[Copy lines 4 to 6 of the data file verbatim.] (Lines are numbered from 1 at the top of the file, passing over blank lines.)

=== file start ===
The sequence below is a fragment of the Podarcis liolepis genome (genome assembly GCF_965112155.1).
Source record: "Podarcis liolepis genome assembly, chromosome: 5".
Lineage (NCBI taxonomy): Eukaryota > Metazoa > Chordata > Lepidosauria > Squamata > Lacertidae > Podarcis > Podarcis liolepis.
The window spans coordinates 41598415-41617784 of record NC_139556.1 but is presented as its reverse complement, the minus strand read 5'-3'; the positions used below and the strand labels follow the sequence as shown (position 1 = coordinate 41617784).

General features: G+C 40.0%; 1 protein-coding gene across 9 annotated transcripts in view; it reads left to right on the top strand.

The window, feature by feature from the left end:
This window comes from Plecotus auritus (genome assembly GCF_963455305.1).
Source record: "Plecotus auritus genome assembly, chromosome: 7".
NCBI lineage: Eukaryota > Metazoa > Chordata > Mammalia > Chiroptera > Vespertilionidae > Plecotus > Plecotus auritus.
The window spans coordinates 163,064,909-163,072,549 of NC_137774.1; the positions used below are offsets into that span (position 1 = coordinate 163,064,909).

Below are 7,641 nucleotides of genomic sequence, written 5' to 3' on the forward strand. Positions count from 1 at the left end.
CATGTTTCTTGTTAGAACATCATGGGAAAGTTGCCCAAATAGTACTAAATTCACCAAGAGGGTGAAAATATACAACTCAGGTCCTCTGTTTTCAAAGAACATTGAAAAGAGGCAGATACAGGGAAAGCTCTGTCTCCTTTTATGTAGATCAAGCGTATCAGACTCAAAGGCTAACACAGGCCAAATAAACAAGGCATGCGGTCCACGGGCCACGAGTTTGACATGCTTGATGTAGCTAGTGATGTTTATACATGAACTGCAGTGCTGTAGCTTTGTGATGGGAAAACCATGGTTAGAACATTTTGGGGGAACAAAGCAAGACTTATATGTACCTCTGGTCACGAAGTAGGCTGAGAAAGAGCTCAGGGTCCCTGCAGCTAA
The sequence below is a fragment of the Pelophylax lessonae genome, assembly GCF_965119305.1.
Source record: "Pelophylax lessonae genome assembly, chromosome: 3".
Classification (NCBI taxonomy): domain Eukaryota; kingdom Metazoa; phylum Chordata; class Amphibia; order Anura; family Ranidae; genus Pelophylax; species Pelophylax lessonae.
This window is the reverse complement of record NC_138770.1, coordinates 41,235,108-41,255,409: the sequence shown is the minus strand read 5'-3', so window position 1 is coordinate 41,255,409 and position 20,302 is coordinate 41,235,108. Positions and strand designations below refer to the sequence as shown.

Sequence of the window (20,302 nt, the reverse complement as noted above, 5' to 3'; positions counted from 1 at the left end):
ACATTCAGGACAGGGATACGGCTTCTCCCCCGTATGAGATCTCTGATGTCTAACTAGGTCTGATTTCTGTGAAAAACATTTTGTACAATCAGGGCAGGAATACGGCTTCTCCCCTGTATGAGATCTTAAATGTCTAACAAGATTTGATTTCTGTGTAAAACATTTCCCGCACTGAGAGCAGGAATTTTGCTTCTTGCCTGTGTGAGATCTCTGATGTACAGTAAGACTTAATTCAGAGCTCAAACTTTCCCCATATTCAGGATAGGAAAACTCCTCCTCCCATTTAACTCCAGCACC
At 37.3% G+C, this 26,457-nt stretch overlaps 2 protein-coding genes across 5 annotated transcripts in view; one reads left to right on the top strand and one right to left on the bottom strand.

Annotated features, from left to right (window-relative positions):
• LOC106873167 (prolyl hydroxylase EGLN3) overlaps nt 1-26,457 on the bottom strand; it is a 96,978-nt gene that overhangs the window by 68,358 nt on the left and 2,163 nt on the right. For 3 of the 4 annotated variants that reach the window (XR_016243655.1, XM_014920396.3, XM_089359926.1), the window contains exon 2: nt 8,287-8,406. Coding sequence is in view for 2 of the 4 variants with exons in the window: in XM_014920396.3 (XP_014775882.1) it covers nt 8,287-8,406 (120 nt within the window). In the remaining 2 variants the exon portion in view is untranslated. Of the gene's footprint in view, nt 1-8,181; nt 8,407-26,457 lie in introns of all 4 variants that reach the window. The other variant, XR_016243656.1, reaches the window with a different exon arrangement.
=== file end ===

The window spans coordinates 41598415-41617784 of record NC_139556.1 but is presented as its reverse complement, the minus strand read 5'-3'; the positions used below and the strand labels follow the sequence as shown (position 1 = coordinate 41617784).

General features: G+C 40.0%; 1 protein-coding gene across 9 annotated transcripts in view; it reads left to right on the top strand.

The window, feature by feature from the left end: